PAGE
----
The Golden Dozen of Garment Construction©
The Golden Dozen of Garment Construction©
Thank you for deciding to create clothing for those who need it so
desperately! Your decision to help others is a blessing for all involved.
To make things easier and to help answer common questions, we have composed this list of things to do and not to do when sewing for these special babies.
These rules are generally thought to be standard in most hospitals but
please check with your own hospital to make sure you meet their individual
needs. If you are uncertain whom to contact, try starting with the volunteer coordinator for your hospital.
1. Always tie / bind / cut loose ends
Loose ties can wrap around fingers, toes, and male genitalia. It is not
uncommon for amputations to occur as a result of loss of circulation because of ties and threads wrapping around appendages.
2. Always use hypoallergenic materials
Newborns, especially preemies are particularly prone to allergies. Please
avoid wool for preemies. Burial items in soft wool are welcome.
3. Always use skin friendly materials and avoid Velcro
While some clothing for newborns use Velcro without any problem, most
hospitals ask that Velcro not be used for preemie clothing. The corners are
sharp and can cause skin tears and the sound is upsetting to some babies.
Nylon snaps are suitable replacements as are ribbon ties.
4. Always use non-metallic snaps and accessories.
For babies in warming beds, this is extremely important! Metal accessories
can heat up and burn tender skin. Also, nickel in these accessories can cause allergic reactions or irritations.
5. Remove all pins and needles
As obvious as this sounds, we all tend to forget. Do a once over before
donating your items to check for pins and needles.
6. Make sure all decorations are securely fastened.
Do not use fabric glue or basting tapes (like heat and bond) for clothing on viable babies. Always sew on any appliqué that is used. Not only is it a choking hazard for it to come undone but it’s not a sign of a good quality garment. That being said, consider adding lace or ribbons to gowns (especially burial gowns) for an added personal touch. Even a plain gown can be a beautiful work of art with a trailing bow or piece of lace.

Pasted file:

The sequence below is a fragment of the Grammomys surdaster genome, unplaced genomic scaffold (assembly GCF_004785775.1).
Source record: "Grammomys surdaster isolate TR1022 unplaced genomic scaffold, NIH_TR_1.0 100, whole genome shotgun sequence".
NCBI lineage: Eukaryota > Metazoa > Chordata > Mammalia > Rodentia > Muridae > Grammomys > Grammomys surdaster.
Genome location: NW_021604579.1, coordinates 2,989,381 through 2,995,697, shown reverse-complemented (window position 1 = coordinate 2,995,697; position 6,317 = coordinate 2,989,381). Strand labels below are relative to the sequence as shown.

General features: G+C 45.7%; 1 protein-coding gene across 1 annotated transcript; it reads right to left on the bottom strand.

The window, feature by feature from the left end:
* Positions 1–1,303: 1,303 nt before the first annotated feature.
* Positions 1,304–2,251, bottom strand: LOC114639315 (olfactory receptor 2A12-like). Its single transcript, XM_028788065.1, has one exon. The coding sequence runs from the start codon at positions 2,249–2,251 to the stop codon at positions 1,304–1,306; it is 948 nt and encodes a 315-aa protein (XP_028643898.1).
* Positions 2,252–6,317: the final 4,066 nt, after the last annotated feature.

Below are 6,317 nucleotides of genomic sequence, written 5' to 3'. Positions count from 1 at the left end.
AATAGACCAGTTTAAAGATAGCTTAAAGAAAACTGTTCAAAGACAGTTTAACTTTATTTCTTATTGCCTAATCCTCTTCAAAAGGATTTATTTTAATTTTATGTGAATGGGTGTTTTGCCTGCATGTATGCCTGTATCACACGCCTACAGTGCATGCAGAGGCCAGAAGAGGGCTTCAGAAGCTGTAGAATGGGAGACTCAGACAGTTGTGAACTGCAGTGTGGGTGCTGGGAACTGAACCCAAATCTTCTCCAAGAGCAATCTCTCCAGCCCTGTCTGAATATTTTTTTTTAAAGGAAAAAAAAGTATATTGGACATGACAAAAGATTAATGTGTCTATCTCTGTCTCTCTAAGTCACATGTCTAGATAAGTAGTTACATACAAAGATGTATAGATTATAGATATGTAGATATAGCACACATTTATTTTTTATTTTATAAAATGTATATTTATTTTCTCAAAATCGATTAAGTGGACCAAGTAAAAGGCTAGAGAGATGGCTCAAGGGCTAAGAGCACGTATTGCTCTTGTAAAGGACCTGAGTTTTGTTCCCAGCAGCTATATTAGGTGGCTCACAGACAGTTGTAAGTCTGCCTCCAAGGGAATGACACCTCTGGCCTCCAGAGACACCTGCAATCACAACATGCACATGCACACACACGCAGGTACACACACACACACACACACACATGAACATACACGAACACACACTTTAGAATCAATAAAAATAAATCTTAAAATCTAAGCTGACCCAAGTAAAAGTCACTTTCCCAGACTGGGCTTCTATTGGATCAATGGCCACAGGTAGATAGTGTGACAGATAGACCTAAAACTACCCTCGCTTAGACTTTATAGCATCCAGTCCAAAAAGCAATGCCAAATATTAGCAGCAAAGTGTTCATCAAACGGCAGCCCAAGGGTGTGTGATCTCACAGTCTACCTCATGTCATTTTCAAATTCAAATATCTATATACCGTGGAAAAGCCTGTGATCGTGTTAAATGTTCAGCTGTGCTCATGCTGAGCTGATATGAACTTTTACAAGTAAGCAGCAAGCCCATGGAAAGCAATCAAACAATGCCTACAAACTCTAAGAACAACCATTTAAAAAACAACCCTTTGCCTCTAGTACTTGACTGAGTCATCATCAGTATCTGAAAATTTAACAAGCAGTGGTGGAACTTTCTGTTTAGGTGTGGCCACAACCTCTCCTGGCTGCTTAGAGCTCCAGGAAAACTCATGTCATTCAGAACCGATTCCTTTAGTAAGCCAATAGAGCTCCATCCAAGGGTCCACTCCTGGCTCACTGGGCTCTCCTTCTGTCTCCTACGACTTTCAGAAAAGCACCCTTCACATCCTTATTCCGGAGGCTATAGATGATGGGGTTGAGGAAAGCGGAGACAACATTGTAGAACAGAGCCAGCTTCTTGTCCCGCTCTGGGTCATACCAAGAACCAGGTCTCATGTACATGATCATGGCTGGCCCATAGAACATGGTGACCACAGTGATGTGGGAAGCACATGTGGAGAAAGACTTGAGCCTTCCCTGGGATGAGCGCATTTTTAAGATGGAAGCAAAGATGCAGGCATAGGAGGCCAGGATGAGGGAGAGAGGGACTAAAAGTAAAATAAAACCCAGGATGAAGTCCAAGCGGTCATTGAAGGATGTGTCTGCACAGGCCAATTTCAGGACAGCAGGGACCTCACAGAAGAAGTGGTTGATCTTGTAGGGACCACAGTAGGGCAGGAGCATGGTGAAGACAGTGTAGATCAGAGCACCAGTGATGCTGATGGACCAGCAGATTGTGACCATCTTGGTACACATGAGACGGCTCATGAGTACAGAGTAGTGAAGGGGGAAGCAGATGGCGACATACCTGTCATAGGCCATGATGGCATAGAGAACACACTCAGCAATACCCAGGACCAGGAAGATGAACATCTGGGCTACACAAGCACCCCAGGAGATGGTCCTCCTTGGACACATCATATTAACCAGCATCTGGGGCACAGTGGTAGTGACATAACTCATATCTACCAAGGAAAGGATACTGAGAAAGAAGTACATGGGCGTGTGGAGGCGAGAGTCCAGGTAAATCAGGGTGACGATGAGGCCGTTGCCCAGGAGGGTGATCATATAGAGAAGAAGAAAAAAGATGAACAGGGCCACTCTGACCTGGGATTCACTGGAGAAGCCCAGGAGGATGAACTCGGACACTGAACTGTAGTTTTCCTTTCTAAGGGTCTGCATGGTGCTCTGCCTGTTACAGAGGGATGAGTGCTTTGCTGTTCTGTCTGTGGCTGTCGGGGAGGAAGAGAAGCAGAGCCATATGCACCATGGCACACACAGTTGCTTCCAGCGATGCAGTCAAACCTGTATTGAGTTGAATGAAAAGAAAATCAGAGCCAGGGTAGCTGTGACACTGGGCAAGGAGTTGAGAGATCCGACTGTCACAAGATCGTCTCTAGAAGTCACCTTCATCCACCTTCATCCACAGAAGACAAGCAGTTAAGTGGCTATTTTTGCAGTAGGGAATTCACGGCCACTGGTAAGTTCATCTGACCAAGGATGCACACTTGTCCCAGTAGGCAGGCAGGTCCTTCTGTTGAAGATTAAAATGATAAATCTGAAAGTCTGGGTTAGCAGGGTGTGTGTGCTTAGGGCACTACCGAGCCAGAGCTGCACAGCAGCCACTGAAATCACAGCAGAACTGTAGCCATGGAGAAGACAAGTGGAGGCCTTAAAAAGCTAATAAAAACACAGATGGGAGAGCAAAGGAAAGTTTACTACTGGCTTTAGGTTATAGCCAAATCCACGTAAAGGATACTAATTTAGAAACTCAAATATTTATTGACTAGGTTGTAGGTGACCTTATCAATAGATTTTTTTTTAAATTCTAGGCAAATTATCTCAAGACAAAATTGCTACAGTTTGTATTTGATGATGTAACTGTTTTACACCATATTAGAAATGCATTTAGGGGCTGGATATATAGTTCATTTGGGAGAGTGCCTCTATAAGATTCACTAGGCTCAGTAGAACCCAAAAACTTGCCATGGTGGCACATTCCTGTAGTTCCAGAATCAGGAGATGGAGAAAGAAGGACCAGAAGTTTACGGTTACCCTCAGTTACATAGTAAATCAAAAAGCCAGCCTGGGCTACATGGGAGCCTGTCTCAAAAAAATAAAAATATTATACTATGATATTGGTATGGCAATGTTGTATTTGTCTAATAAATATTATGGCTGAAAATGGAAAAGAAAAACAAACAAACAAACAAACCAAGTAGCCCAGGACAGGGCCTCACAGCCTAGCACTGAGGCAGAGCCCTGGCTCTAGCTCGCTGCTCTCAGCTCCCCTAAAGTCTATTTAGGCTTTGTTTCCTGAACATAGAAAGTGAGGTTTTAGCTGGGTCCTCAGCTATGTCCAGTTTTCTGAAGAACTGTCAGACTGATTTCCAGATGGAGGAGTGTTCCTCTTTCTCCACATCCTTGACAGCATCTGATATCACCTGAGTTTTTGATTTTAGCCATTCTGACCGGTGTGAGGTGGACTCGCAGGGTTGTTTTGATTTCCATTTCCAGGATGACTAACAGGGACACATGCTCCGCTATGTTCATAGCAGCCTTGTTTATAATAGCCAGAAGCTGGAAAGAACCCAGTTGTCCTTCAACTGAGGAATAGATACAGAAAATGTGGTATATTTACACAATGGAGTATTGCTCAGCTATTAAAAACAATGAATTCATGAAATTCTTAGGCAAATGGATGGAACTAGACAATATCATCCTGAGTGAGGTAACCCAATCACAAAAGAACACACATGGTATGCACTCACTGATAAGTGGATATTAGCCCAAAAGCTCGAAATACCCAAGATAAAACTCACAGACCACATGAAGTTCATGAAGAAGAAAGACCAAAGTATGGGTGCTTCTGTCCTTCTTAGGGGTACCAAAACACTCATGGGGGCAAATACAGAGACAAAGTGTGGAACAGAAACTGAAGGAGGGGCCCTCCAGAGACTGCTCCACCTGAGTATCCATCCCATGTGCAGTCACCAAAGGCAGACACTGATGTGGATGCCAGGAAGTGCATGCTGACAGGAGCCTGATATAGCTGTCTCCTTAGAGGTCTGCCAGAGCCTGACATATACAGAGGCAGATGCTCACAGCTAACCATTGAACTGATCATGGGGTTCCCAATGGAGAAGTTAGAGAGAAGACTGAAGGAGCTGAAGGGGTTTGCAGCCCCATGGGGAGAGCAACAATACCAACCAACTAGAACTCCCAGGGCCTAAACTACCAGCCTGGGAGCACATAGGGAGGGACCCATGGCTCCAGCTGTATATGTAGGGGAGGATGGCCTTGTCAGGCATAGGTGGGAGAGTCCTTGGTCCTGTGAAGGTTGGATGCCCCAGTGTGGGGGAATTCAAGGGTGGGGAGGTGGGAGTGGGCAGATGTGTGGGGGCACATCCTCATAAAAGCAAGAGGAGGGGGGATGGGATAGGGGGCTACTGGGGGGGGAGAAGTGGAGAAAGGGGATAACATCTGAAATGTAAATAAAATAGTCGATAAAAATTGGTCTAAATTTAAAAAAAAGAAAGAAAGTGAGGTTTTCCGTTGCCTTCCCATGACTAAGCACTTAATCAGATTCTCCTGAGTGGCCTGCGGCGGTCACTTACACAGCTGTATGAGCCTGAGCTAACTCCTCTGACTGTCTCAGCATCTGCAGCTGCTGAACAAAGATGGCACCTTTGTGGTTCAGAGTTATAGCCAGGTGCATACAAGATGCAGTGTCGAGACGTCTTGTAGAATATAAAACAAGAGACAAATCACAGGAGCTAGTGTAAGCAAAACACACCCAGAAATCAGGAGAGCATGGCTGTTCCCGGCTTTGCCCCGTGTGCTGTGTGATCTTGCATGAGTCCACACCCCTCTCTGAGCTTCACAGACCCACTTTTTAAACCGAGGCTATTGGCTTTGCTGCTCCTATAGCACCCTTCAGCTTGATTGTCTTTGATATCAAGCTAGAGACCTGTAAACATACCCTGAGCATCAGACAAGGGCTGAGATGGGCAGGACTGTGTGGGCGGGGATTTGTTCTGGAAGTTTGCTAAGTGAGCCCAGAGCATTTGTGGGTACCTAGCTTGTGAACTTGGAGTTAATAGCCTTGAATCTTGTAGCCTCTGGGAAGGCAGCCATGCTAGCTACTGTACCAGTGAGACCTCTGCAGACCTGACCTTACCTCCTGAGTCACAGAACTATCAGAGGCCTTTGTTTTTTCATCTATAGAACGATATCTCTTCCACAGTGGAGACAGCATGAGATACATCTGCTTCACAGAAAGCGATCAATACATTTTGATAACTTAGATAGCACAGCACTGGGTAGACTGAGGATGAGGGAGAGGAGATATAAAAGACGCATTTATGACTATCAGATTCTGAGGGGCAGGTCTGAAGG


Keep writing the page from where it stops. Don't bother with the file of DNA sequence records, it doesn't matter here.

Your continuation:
7. Do not use glitter or paint.
Both can be toxic in infants and can be peeled and consumed.
8. Wash all donations before donating to remove any pet dander or
other allergens from your home.
It cannot be stressed enough to wash your garments, especially in homes of
smokers. The allergens contained in unclean clothing can be fatal to a
preemie or newborn. If you are a smoker or pet owner, please indicate so on your package.
9. Consider sewing items inside out (with seams on the outside) so that it
won’t scratch the tender skin.
This is usually reserved as advice for preemies but keep these guidelines in
mind when sewing for any baby in the NICU.
10. Avoid yellow!!!!
Most NICUs hate using yellow on babies. It makes them looked jaundiced
which can have a couple of unwanted results. First, they look terrible.
Yellow just isn’t a flattering color for premature newborns. Second, the jaundiced look can warrant undo alarm and cause the infant to have to be unnecessarily tested for jaundice.
11. Make sure that any burial gown opens in the back – ALL THE WAY DOWN –
and avoid long sleeved gowns with elastic at the wrist.
To make this clear: When someone dies, their bodies become stiff (a
condition known as rigor mortis). Since a newborn’s/preemie’s skin is thin
anyway, having to manipulate a child into a gown without proper openings can
cause the skin to break open and separate. The easier it is to open a gown
for dressing, the better the appearance of the baby to be presented to the
parent for a final good-bye.
12. Use the rule of dressing your own child.
If you made a garment that you wouldn’t put on your own child, please
consider how the recipients of that gown might feel. They are accepting a
charitable gift, that’s true; but no one should have to see their child one
last time in something unbecoming.
No part of this document may be used without the expressed written permission of the author. This document may not be altered in any way. This document can not be used in whole or in part as part of any other document without expressed written consent of the author.